04 October 2011

Review: White Crow

Synopsis from Goodreads:

Some secrets are better left buried; some secrets are so frightening they might make angels weep and the devil crow. Thought provoking as well as intensely scary, White Crow unfolds in three voices. There's Rebecca, who has come to a small, seaside village to spend the summer, and there's Ferelith, who offers to show Rebecca the secrets of the town...but at a price. Finally, there's a priest whose descent into darkness illuminates the girls' frightening story. White Crow is as beautifully written as it is horrifically gripping. A modern gothic thriller about what awaits us after death - angels or the devil.

Hey! Hey, guys! Remember in my last review when I said I was going to find a happy book to read? Well I guess I immediately forgot and said "ooh!" when my eyes fell on White Crow by Marcus Sedgwick. Dang you White Crow and your awesome cover.

First warning, do not start this book if you do not have the time to finish it in one sitting. I have been severely punished for doing this. All day. I began White Crow last night and got about half way through before I had found a place where I could safely stop. That spot I found seemed to be the only place to stop. Unbeknownst, I went to work and began to read it on my lunch break and the book got INTENSE. I don't think I've ever had this much anxiety over a novel before. I feel really bad for the first customer I had to help after lunch...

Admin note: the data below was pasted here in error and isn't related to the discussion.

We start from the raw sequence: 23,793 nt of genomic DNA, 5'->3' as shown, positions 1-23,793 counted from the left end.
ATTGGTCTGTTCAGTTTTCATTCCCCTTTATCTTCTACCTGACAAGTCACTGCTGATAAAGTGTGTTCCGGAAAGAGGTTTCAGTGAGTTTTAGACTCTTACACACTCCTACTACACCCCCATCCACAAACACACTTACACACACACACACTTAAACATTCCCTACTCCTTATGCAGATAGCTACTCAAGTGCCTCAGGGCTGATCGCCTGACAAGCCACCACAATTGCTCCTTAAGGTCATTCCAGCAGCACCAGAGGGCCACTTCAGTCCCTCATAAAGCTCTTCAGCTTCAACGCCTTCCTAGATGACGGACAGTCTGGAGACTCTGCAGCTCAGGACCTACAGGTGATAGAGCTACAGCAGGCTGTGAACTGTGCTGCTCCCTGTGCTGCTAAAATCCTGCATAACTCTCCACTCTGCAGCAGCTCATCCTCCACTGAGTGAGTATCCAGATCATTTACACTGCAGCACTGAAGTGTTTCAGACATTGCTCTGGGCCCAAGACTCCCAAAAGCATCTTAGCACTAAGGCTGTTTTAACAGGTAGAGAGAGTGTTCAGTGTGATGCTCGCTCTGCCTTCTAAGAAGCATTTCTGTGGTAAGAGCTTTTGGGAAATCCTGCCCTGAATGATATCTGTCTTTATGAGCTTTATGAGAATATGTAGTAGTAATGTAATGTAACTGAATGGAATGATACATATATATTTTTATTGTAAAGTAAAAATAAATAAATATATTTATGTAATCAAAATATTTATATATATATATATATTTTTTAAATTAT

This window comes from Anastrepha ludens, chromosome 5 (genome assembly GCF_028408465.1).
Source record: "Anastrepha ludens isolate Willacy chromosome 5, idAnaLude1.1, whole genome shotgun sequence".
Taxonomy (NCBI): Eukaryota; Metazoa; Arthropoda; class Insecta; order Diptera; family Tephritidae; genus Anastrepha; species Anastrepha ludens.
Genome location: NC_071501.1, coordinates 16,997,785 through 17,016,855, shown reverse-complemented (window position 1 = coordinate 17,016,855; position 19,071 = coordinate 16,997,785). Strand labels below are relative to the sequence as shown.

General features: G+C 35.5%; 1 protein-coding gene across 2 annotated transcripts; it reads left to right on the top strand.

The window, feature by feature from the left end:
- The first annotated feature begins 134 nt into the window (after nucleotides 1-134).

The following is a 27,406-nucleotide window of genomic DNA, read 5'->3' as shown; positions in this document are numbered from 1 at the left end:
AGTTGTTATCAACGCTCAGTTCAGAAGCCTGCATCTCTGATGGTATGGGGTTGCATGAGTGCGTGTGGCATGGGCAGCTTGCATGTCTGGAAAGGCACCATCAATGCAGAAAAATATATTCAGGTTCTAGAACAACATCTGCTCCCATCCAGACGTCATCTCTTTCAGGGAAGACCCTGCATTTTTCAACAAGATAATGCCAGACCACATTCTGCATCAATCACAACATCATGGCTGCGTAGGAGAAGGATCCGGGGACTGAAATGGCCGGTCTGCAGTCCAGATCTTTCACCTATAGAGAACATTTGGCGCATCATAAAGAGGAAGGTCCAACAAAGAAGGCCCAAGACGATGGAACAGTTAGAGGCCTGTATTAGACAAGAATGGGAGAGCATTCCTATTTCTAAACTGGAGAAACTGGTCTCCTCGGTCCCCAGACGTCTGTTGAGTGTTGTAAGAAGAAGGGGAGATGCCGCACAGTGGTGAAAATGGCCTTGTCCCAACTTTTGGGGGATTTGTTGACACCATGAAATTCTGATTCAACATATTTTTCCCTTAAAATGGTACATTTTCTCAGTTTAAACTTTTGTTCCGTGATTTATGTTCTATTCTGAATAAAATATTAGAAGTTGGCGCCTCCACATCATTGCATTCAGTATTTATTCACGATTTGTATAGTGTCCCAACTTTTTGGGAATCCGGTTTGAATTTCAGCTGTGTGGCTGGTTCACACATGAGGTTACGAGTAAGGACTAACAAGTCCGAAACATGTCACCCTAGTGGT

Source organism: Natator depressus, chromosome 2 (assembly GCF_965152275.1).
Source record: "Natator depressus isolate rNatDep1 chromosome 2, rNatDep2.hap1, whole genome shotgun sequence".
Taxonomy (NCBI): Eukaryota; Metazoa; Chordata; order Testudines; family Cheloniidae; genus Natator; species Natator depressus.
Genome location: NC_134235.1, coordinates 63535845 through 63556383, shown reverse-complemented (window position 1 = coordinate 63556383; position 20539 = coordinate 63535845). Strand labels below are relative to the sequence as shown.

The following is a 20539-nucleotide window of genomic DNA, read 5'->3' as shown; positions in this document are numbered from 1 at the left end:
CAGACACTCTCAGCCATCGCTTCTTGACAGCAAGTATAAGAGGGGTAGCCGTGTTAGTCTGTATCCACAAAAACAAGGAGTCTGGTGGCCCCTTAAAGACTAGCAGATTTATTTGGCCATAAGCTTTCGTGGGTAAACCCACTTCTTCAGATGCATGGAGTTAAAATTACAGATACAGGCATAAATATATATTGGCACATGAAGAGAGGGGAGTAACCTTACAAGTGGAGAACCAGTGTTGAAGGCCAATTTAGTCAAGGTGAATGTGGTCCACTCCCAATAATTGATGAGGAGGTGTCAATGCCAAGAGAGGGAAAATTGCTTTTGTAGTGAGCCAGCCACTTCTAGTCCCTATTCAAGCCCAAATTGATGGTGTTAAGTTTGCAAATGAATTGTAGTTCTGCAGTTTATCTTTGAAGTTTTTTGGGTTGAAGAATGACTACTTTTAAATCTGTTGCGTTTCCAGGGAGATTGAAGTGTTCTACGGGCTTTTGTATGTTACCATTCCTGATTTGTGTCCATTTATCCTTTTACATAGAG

Second warning, the book has a very slow suspenseful build-up, which I didn't mind. I liked it, actually, because it made the action towards the end that much more exciting. I also really enjoyed how Sedgwick chooses to show and not tell. We don't get Rebecca's full back story at the very beginning and we don't get Ferelith's either. Their individual histories are revealed piece by piece until you have it all at the finish.

Third warning, the book is quite graphic in its gore. It's not a gory book, per se, but there are two scenes that I remember vividly and the first occurred while I was eating lunch. With the anxiousness I was already feeling, I ended up putting my lunch away.

The books gothic atmosphere and philosophical ideas of religion, the afterlife, and science make me recommend this to older teens. I'm not saying it's too smart for the younger ones, but the pacing may be a bit too slow for them. White Crow is not a book with a clean "wrap it all up in a bow" ending. Its intention is to make you think about you've just read. Also, the book is just plain creepy.

So, with that all said, there was just something missing for me when I finished it. I know, it doesn't make sense, right? I don't know why and it's so frustrating! If you've read it, I'm curious as to your own opinions. Maybe you can figure out what it is that left it feeling incomplete for me. And no, it was not the ending.

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